Elder Scrolls: Oblivion
Oblivion is the only game we benchmarked at the relatively low resolution of 1024x768 pixels, and it's easy to see why: this game is very tough on the hardware. Even at this low resolution, we found ourselves in the neighborhood of 20 frames per second. (Keep in mind that the game was benchmarked in the outdoor forest area, the worst case scenario for this game. Indoor areas will perform much better on all of these video cards.)
Even though the frame rates in this test are very low, it's still playable - it's a role-playing game and not a first person shooter, so lightening quick reflexes don't matter as much. Having said that, when playing the game I'd probably lower the tree distance and the shadow detail, as this will speed things up a bit and make the game smoother.
First, let's analyze the dark grey bars on the graph; they represent performance with Bloom and 4x anti-aliasing enabled. The Oblivion graphics engine favors the Radeon architecture in this test. At this setting, the X1800 GTO delivers 42% more performance than the GeForce 7600 GT. That's only about 8 frames per second, but at this low frame rate those 8 frames make a very big difference.
The X850 XT, on the other hand, does only slightly better than the 7600 GT at this setting, despite its 256 bit memory interface. While the X850 XT and 7600 GT are barely playable at this setting, the X1800 GTO does quite well.
Second, let's have a look at the yellow bars, which represent performance with Bloom and 2x anti-aliasing, but this time when enabling Nvidia's Transparent AA and ATI's equivalent Adaptive AA. These options apply anti-aliasing to alpha maps, which in layman's terms means that anti-aliasing works on texture edges as well as object edges. Nvidia's Transparent AA was set to supersampling, because when it was set to multisampling it didn't seem to work at all. ATI's Adaptive AA was set to 'Quality', where it seemed to work fine.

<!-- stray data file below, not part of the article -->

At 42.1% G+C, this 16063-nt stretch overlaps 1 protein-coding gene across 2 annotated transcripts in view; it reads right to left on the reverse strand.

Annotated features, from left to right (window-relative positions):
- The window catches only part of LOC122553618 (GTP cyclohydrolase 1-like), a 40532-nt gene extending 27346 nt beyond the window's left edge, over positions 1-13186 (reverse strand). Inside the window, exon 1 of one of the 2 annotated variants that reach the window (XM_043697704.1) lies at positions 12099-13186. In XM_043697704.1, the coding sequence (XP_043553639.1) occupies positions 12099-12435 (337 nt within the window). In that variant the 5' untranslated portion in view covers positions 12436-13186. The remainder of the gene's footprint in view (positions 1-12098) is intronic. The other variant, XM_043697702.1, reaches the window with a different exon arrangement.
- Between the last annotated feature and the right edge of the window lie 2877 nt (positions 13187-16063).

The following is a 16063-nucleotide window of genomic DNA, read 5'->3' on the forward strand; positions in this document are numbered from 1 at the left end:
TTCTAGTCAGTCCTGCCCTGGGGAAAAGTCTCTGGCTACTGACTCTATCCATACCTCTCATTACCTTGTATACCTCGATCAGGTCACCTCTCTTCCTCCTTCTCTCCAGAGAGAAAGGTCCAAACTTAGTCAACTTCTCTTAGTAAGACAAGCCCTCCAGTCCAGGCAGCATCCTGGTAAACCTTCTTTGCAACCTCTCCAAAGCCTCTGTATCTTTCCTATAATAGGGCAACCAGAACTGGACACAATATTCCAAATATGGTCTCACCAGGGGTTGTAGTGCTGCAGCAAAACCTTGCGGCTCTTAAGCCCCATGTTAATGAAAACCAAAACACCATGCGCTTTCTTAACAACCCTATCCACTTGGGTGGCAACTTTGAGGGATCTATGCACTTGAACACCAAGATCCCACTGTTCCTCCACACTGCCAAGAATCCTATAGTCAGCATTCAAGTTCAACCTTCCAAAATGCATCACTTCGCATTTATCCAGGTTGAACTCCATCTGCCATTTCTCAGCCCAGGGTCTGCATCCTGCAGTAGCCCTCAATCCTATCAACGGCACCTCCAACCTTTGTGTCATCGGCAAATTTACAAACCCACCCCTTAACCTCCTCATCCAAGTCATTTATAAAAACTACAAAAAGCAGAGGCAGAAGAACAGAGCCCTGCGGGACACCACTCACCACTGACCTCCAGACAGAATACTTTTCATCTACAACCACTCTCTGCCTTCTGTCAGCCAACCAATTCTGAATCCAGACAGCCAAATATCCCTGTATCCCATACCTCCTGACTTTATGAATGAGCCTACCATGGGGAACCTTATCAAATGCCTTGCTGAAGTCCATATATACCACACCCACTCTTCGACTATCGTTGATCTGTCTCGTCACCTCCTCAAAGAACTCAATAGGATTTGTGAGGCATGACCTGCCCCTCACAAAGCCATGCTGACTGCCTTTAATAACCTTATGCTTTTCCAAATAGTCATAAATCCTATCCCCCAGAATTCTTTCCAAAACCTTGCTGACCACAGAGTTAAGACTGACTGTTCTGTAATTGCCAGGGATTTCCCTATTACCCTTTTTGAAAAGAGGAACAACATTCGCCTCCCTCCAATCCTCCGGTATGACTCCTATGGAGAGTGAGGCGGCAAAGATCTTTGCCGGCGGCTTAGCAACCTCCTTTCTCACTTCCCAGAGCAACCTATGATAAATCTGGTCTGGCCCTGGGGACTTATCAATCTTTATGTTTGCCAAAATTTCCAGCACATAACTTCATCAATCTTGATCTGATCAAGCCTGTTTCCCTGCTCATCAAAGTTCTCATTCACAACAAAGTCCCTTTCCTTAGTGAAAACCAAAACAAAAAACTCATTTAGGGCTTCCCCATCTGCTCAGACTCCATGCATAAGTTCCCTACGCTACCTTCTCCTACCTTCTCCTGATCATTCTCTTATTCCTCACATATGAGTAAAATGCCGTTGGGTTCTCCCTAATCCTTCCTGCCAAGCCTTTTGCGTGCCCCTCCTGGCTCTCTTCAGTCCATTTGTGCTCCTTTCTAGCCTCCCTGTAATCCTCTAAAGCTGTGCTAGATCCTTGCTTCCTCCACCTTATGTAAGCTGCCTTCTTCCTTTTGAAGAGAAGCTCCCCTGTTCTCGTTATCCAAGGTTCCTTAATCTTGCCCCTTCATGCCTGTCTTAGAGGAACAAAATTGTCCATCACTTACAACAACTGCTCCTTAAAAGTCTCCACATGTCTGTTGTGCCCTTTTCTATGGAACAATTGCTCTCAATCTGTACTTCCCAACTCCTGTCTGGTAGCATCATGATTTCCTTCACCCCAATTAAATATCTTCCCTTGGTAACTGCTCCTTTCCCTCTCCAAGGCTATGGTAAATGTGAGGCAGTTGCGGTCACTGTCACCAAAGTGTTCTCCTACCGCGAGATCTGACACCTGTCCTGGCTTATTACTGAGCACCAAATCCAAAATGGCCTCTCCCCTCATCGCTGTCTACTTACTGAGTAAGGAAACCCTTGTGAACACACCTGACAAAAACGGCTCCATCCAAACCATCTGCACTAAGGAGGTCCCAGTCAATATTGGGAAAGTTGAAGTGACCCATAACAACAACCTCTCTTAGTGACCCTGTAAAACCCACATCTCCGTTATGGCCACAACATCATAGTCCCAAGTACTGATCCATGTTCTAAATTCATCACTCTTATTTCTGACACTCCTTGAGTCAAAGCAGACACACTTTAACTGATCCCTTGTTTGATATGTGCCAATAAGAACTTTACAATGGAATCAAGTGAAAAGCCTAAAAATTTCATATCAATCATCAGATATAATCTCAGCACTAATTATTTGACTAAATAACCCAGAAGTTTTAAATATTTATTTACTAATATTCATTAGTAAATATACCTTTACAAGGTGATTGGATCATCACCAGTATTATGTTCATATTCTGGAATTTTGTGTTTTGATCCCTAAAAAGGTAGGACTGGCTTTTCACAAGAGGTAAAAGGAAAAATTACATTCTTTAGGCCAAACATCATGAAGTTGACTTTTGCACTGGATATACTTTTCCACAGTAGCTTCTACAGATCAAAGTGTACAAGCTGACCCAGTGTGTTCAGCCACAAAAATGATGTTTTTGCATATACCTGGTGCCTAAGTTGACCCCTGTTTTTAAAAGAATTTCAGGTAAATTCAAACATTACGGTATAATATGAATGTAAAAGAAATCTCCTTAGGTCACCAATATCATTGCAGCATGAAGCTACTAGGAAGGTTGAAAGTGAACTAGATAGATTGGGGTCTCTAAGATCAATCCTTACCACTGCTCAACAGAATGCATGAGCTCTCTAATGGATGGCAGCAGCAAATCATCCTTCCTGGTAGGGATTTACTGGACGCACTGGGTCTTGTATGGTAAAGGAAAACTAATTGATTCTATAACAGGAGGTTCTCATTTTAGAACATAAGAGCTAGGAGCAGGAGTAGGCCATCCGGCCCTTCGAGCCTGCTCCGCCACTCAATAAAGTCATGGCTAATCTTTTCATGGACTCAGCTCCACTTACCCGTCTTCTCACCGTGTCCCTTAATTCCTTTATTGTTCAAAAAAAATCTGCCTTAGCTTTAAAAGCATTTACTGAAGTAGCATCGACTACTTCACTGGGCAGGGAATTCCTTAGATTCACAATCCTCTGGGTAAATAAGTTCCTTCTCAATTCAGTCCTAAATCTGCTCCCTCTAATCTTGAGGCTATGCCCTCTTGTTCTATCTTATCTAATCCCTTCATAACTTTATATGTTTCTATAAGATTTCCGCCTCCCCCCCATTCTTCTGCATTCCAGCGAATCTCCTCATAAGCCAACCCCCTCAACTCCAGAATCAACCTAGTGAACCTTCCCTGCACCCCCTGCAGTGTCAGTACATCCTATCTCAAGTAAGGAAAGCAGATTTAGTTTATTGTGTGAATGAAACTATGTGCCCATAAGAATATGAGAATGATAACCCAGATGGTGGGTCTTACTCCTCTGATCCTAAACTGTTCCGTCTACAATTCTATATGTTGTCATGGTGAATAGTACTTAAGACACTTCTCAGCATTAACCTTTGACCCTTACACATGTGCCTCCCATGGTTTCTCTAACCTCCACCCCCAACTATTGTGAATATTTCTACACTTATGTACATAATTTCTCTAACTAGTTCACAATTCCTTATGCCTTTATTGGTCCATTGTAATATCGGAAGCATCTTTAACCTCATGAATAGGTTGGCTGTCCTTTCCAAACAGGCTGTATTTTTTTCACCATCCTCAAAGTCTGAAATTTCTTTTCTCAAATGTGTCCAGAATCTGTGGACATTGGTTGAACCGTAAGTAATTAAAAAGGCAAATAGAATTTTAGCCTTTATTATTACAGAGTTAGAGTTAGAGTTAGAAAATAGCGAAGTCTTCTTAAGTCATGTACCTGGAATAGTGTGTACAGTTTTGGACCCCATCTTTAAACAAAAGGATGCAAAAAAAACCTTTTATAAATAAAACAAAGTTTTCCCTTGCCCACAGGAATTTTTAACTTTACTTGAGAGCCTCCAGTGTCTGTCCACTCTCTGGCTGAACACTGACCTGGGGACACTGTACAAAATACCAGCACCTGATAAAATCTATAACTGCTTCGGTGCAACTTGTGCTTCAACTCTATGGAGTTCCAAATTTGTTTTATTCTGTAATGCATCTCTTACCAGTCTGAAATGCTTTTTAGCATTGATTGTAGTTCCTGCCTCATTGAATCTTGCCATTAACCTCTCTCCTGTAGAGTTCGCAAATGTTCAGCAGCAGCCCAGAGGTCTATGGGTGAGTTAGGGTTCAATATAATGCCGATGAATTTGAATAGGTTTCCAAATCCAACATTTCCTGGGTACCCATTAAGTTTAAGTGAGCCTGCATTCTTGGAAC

Tree leaves are textured in Oblivion, so having this setting enabled made the leaves in the forest much more attractive - unfortunately, performance suffers tremendously. The numbers are shown on the graph for reference only, as the frame rates were so low that the game was unplayable on all of the cards.
Third, let's have a look at the white bars, which represent performance with HDR lighting enabled and no anti-aliasing. Note that Oblivion requires a Shader Model 3.0 compliant card to display HDR, and the X850XT is a Shader Model 2.0b compliant card, so it was not able to use this setting.
With HDR, both the 7600 GT and X1800 GTO perform close to the non-HDR/4xAA levels they achieved earlier. The 7600 GT drops only one frame per second, while the X1800 GTO drops about four frames per second. Even so, the X1800 GTO retains a 30% lead over the 7600 GT. Realistically, though, you'd have to lower settings to keep the game playable anyway.
Now, let's see if this title is playable at the higher 1280x1024 resolution.
Not much to see here except a continuation of the same trend, with barely playable frame rates at best. The dark grey bar represents Bloom/4x AA, while the white bar represents HDR. 1280x1024 might be a realistic resolution if some in-game settings were lowered, but it really isn't as shown.
The X1800 GTO achieves better results at 1280x1024 than the 7600 GT at 1024x768. If you're upgrading for Oblivion alone, the X1800 GTO is the best sub-$200 choice out there.
Now let's have a look at another game that uses Shader Model 3.0 HDR: Far Cry.
Current page: Elder Scrolls: OblivionPrev Page Test System & Benchmarks Next Page Far Cry
Stay on the Cutting Edge
Join the experts who read Tom's Hardware for the inside track on enthusiast PC tech news — and have for over 25 years. We'll send breaking news and in-depth reviews of CPUs, GPUs, AI, maker hardware and more straight to your inbox.